# trading strategies

Anyone that's been around the markets knows that the monthly release of the United States Department of Labor's Non-Farm Payrolls (NFP) data can have a tremendous impact, especially in the short term. NFP is a snapshot of the state of the employment situation in the US, representing the total number of paid workers, excluding farm employees and public servants. We know your barn is hiding a giant mining station, Rick The release of the monthly NFP data typically causes large swings in the currency markets, even when the results are in line with estimates. Here, we are interested in exploring potential seasonal effects around the release of this data. For example, does price tend to drift prior to the release? If so, which way? For this analysis, we'll explore the EUR/USD exchange rate. To set up this research problem, we need to know that NFP is released on the first Friday of the month at 8:30am ET - usually. If the first Friday is a holiday, NFP is released the following Friday. These sorts of details can make seasonal analysis...

One of the things I've noticed from staring at the screen all day for the last few months is that most of the large negative returns in US stock indexes have come overnight. What do you mean by “overnight”? The core stock trading session for US stocks is between 9:30 am and 4 pm Eastern Time. That's when most stock market transactions take place. When we look at daily OHLC (Open High Low Close) stock data, the open price is the first trade of the core 9:30 am session, and the close price is the price of the auction at the end of the 4 pm core trading session. However, stocks also trade in the “pre-open” or “early trading session” which starts at 6:30 am and in the “late trading session” which goes until 8 pm. Futures on stock indexes also trade most of the day. I'm interested to see how overnight returns (the jump from the close to the open) differ from intraday returns - and how that relationship may have changed recently. Intuitively, we'd probably expect to see...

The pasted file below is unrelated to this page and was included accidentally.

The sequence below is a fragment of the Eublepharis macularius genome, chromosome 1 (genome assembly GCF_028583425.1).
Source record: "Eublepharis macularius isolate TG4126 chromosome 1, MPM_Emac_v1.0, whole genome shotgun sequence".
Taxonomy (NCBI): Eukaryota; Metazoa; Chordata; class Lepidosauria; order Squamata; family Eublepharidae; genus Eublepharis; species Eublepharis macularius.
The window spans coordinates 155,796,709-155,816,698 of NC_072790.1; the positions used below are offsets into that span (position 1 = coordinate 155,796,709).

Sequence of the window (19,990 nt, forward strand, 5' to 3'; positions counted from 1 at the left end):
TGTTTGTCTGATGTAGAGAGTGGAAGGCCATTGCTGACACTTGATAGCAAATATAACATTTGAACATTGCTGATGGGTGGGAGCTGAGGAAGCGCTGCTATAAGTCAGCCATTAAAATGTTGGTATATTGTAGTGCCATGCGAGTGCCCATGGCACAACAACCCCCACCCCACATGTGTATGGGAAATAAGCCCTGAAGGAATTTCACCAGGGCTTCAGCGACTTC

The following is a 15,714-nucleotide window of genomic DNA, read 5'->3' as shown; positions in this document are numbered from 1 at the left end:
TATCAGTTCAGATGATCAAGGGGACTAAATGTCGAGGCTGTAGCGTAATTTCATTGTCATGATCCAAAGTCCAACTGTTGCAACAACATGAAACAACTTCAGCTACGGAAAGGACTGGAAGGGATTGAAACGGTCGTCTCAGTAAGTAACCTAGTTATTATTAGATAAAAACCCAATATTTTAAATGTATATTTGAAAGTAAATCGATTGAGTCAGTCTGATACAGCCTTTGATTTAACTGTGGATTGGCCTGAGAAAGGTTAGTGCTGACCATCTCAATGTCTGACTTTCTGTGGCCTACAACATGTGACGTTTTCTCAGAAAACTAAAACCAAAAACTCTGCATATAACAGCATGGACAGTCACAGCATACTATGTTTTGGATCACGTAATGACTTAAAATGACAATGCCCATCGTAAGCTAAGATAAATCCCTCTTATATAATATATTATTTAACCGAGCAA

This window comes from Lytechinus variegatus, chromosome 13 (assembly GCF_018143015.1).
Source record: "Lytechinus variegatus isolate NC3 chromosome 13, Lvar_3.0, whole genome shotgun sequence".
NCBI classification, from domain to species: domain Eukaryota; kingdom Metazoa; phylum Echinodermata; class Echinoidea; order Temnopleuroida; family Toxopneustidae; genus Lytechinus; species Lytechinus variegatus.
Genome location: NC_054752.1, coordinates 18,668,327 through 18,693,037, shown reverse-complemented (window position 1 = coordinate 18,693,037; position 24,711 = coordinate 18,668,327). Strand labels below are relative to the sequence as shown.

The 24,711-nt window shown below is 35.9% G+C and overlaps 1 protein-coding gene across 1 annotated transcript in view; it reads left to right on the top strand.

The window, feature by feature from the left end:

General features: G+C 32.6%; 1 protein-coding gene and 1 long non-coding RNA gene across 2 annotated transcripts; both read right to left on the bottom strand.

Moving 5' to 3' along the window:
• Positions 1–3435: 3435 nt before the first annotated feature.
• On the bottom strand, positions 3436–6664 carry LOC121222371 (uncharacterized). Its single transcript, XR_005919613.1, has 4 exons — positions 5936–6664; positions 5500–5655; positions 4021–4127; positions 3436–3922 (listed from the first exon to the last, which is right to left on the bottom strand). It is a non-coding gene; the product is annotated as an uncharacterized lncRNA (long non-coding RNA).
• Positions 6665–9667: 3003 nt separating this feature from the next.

To say we're living through extraordinary times would be an understatement. We saw the best part of 40% wiped off stock indexes in a matter of weeks, unprecedented co-ordinated central bank intervention on a global scale, and an unfolding health crisis that for many has already turned into a tragedy. As an investor or trader, what do you do? You manage your exposures the best you can, dial everything down, and go hunting for the opportunities that inevitably present themselves in a stressed out market. We've been hunting pretty much since this thing kicked off - and we want to show you what we found. And, more importantly, the tools and approach we used to find them. To that end, we are opening the gates to our Robot Wealth Pro community, a tight-knit network of independent traders with whom we share our firm's research, data, systematic trading strategies, and real-time ideas. We normally insist that you go through an introductory Bootcamp before joining our Pro team, but these are extraordinary times and we want to get after these opportunities as...